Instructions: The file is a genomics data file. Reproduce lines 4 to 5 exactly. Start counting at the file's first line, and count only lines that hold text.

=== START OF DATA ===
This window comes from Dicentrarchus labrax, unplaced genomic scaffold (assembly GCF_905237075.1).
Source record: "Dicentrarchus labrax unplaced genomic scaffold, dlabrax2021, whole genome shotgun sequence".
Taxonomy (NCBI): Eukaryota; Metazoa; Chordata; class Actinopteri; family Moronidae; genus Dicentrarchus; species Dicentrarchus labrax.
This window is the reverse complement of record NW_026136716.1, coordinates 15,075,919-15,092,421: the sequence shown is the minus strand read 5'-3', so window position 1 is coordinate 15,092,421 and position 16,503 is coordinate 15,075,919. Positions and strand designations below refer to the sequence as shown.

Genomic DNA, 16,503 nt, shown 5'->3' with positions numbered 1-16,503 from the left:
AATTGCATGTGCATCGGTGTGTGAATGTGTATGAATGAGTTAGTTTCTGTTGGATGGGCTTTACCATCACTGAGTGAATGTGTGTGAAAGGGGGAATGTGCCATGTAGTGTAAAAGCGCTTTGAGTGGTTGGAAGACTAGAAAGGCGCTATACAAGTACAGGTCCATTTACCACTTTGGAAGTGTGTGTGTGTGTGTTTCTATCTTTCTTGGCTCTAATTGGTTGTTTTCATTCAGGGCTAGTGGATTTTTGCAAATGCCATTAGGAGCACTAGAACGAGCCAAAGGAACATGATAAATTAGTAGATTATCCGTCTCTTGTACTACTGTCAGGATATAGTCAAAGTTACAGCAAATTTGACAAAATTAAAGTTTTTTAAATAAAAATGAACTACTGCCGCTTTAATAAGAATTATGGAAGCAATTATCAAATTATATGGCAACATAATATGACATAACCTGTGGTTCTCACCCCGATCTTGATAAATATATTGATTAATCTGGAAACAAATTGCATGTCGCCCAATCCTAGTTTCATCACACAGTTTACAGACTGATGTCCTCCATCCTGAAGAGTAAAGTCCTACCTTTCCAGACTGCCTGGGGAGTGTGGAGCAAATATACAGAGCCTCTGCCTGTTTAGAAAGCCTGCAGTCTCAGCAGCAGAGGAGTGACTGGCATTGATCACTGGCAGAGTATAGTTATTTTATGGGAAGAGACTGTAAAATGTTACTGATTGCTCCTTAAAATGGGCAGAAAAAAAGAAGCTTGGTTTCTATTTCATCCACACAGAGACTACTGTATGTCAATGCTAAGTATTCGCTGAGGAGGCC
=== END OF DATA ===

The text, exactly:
This window is the reverse complement of record NW_026136716.1, coordinates 15,075,919-15,092,421: the sequence shown is the minus strand read 5'-3', so window position 1 is coordinate 15,092,421 and position 16,503 is coordinate 15,075,919. Positions and strand designations below refer to the sequence as shown.

Genomic DNA, 16,503 nt, shown 5'->3' with positions numbered 1-16,503 from the left: